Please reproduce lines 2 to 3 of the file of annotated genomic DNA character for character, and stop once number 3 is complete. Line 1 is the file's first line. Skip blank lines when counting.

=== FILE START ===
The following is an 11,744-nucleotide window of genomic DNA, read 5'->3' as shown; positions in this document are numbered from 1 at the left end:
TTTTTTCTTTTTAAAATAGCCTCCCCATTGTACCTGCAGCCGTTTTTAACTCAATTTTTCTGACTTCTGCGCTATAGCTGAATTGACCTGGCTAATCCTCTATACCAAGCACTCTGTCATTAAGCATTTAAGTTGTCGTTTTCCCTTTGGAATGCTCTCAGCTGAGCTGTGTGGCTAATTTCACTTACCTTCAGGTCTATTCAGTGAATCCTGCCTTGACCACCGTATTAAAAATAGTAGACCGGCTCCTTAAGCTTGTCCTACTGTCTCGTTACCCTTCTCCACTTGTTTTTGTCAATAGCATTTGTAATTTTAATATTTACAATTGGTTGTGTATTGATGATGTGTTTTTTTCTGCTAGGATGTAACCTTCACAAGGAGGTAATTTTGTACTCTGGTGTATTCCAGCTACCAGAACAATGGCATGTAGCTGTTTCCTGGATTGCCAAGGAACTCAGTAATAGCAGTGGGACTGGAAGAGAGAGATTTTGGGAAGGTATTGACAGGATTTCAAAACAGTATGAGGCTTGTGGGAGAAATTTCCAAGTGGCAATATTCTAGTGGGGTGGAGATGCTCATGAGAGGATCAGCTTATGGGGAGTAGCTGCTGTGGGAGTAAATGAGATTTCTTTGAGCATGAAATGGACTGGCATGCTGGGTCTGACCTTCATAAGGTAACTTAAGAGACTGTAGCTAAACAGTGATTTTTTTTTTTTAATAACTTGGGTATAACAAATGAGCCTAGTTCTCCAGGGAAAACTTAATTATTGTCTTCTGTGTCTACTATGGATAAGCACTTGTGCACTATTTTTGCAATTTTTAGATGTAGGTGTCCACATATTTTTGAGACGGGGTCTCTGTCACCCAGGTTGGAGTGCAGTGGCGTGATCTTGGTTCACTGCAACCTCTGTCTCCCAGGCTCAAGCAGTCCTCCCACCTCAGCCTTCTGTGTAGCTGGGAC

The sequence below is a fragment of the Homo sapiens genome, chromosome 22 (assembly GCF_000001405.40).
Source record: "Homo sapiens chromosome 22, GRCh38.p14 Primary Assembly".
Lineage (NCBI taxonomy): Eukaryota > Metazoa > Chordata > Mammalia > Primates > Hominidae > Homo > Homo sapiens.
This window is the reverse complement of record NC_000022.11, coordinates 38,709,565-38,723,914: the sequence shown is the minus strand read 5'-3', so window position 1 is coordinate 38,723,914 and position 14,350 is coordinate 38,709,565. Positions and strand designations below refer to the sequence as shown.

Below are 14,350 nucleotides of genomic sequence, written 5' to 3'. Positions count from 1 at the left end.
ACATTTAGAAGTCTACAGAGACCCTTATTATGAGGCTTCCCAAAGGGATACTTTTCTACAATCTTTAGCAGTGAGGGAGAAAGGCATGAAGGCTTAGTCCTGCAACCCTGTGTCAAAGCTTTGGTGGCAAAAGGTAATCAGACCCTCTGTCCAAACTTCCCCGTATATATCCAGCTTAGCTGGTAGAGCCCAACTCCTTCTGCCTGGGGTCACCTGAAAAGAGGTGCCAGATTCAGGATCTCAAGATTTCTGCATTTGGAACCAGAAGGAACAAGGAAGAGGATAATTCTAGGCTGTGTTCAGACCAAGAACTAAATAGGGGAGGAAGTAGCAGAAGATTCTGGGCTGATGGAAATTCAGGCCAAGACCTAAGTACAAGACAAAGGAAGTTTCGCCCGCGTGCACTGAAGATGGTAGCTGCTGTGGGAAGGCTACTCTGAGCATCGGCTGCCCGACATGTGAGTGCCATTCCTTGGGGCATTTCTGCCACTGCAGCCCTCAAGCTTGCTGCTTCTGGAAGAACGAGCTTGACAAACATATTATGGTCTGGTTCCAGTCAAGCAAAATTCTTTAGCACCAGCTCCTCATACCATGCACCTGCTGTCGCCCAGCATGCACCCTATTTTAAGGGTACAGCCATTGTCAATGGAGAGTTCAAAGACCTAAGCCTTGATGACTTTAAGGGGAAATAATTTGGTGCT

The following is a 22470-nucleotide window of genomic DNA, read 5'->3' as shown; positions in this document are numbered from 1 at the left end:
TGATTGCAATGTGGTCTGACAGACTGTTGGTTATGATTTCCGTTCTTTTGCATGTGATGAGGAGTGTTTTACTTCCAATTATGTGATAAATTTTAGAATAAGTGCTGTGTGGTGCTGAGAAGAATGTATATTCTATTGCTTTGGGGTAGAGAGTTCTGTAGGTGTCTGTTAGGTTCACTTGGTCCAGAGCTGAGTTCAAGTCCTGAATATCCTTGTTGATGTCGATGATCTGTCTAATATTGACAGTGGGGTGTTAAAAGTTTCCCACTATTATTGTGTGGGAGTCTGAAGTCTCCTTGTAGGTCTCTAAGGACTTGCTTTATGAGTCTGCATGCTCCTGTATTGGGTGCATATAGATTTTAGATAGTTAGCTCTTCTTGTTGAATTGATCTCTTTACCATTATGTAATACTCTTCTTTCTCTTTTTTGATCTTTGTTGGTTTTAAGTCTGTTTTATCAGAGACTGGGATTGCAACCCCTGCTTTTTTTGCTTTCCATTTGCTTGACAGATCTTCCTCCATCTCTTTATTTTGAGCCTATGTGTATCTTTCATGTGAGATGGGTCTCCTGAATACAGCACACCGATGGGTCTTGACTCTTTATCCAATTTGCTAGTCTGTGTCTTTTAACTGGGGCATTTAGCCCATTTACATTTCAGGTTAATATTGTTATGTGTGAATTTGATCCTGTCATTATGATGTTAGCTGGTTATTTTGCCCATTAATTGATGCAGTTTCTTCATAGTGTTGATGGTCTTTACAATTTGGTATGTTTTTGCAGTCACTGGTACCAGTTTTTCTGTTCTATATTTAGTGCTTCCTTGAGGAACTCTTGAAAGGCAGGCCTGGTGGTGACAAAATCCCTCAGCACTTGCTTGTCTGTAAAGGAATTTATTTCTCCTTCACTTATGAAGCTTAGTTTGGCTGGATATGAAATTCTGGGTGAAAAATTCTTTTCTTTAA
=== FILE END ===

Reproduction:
TTTTTTCTTTTTAAAATAGCCTCCCCATTGTACCTGCAGCCGTTTTTAACTCAATTTTTCTGACTTCTGCGCTATAGCTGAATTGACCTGGCTAATCCTCTATACCAAGCACTCTGTCATTAAGCATTTAAGTTGTCGTTTTCCCTTTGGAATGCTCTCAGCTGAGCTGTGTGGCTAATTTCACTTACCTTCAGGTCTATTCAGTGAATCCTGCCTTGACCACCGTATTAAAAATAGTAGACCGGCTCCTTAAGCTTGTCCTACTGTCTCGTTACCCTTCTCCACTTGTTTTTGTCAATAGCATTTGTAATTTTAATATTTACAATTGGTTGTGTATTGATGATGTGTTTTTTTCTGCTAGGATGTAACCTTCACAAGGAGGTAATTTTGTACTCTGGTGTATTCCAGCTACCAGAACAATGGCATGTAGCTGTTTCCTGGATTGCCAAGGAACTCAGTAATAGCAGTGGGACTGGAAGAGAGAGATTTTGGGAAGGTATTGACAGGATTTCAAAACAGTATGAGGCTTGTGGGAGAAATTTCCAAGTGGCAATATTCTAGTGGGGTGGAGATGCTCATGAGAGGATCAGCTTATGGGGAGTAGCTGCTGTGGGAGTAAATGAGATTTCTTTGAGCATGAAATGGACTGGCATGCTGGGTCTGACCTTCATAAGGTAACTTAAGAGACTGTAGCTAAACAGTGATTTTTTTTTTTTAATAACTTGGGTATAACAAATGAGCCTAGTTCTCCAGGGAAAACTTAATTATTGTCTTCTGTGTCTACTATGGATAAGCACTTGTGCACTATTTTTGCAATTTTTAGATGTAGGTGTCCACATATTTTTGAGACGGGGTCTCTGTCACCCAGGTTGGAGTGCAGTGGCGTGATCTTGGTTCACTGCAACCTCTGTCTCCCAGGCTCAAGCAGTCCTCCCACCTCAGCCTTCTGTGTAGCTGGGAC

The sequence below is a fragment of the Homo sapiens genome, chromosome 22 (assembly GCF_000001405.40).